A neat summation of how the virtues of 'old-fashioned' advertising can, and should, inform contemporary work. And as the author implies at the end of the piece, all this good stuff can be found in some of the great advertising books. If I had to choose one, it'd be Luke Sullivan's absolutely essential Hey Whipple, Squeeze This: The Classic Guide to Creating Great Ads. Required reading for everybody who works in advertising.
Dave Dye, one of the UK's most respected and experienced Art Directors, runs a fantastic blog called Stuff From The Loft that features stuff from his (metaphorical) loft. It's packed to the rafters with interviews, stories, case studies, portfolios and all manner of flotsam and jetsam that shows how fascinatingly fun and creative advertising used to be. Truly marvellous.
Always entertaining, often funny and never wrong, Bob Hoffman's new book should be just the thing we need to cut through the endless marketing drivel that's out there. As the promotional blurb states:
"In marketing today, delusional thinking isn't just acceptable -- it's mandatory. In "Marketers Are From Mars, Consumers Are From New Jersey", Bob Hoffman, author of "101 Contrarian Ideas About Advertising" and "The Ad Contrarian" explains how marketers and advertisers have lost touch with consumers and are living in a fantasy land of their own invention -- fed by a cultural echo chamber of books, articles and conferences in which people like them talk to people like them."
Buy it here for only $1.56.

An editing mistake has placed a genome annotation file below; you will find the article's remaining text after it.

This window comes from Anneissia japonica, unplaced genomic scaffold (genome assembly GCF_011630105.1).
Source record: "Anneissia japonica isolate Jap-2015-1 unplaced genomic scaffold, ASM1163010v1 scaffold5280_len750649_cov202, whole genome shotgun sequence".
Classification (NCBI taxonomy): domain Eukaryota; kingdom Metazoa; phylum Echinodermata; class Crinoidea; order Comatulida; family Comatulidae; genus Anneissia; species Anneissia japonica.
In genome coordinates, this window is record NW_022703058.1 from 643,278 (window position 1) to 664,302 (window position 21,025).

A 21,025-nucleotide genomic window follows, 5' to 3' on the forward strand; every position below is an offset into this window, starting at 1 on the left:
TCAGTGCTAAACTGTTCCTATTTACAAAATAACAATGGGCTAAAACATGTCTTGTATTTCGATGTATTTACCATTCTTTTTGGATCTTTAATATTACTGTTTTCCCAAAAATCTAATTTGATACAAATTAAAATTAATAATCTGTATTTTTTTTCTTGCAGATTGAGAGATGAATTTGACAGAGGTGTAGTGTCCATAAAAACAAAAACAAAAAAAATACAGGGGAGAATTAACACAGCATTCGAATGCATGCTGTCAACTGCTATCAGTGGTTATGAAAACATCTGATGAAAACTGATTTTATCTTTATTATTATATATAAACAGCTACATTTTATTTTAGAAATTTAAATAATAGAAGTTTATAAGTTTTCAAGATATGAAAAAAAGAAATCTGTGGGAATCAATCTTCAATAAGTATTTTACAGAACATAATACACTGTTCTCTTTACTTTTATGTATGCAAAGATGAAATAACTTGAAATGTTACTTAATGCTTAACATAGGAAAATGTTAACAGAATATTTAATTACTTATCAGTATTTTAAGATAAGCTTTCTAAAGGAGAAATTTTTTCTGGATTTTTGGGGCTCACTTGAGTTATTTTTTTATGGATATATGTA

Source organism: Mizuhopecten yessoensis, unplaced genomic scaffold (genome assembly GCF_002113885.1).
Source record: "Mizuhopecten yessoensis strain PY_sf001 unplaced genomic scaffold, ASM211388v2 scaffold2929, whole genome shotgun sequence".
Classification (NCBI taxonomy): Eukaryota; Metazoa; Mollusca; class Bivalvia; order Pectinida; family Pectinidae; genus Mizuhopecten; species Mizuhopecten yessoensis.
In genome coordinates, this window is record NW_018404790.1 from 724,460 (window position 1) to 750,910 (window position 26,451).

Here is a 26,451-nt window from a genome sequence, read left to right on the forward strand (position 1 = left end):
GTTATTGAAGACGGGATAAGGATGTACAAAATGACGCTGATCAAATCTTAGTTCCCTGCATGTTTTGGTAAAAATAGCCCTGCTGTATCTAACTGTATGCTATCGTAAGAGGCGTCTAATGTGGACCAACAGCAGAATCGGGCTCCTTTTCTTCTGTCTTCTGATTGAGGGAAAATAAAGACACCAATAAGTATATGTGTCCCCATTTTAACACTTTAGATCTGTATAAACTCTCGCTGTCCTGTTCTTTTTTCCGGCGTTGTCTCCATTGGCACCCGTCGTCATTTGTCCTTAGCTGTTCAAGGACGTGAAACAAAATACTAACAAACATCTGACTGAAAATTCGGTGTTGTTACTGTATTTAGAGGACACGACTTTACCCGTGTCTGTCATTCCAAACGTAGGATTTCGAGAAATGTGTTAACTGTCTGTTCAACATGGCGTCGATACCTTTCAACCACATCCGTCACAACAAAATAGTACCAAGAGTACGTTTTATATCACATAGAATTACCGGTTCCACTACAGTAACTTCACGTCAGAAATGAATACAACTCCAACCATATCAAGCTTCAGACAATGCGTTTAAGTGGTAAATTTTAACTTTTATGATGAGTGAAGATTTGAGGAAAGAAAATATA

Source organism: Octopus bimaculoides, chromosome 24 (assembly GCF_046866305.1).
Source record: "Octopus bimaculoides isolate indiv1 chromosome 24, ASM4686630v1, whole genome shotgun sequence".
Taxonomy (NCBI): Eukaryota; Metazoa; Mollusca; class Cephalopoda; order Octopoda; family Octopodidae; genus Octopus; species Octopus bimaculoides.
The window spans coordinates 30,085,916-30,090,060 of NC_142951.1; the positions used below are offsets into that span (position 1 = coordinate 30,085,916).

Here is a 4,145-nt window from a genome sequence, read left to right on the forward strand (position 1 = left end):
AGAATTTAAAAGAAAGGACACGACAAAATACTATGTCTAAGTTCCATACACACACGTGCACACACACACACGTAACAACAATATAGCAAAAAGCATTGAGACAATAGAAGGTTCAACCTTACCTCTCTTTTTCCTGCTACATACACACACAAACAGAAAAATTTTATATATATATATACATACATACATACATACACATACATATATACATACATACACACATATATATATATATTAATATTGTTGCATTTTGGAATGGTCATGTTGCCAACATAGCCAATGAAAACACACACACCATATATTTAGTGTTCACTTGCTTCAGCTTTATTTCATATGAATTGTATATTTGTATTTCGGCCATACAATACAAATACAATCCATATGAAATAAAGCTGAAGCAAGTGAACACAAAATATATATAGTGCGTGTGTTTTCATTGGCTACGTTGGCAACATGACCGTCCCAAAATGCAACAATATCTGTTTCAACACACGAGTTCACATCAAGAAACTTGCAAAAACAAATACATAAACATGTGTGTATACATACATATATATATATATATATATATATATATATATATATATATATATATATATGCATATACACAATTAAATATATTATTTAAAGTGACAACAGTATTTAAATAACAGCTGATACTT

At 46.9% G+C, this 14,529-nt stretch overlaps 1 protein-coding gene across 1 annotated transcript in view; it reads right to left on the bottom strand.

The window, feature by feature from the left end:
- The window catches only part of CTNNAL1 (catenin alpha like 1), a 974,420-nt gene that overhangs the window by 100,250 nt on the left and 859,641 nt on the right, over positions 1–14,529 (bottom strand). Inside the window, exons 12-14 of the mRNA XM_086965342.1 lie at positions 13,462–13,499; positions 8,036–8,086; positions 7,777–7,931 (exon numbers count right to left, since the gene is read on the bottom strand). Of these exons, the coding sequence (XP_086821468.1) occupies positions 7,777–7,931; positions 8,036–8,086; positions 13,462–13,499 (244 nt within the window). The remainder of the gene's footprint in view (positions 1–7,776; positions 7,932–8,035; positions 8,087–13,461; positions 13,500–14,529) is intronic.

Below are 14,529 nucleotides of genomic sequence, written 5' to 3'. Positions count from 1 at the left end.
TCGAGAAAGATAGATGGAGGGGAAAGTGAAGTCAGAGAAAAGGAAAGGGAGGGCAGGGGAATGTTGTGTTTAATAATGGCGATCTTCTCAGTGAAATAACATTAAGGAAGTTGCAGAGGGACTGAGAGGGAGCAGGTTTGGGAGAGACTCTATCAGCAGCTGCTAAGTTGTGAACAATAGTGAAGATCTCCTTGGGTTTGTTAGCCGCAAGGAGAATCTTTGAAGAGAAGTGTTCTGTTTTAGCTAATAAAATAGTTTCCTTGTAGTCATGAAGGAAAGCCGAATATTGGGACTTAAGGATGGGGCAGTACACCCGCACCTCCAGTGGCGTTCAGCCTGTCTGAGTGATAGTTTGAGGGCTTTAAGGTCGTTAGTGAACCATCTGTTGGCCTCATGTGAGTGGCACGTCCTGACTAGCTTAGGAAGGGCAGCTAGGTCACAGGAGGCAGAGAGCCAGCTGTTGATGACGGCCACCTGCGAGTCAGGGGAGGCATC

Sexist advertising - a fine old tradition that carries on to the present day (thanks to American Apparel). A number of women share their views.
The excellent - and always correct - Bob Hoffman offers free advice to McDonald's new CMO: someone who is well-versed in the cliches and jargon of modern-day marketing:
1. Clean up the f***ing stores.
2. Serve the burgers off the grill instead of those plastic drawers.
3. Teach the crew how to smile.
Full post here: McDonald's Jargon-Fest.
A great series of fun ads that get across the message that WeightWatchers isn't just a last resort for the morbidly obese: it's there for everyone, for both you and me (well, not me). There's an ad for men, an ad for parents and an ad for busy people like you and me (well, not me).
The production and editing is superb. But it's the carefully chosen cast of characters that make the difference: stressed out mums, busy management types, the working man, drinkers, eaters, joggers... the lot. And best of all, you get the impression that taking part in WeightWatchers will be fun, easy and completely tailored to you. Great work all round.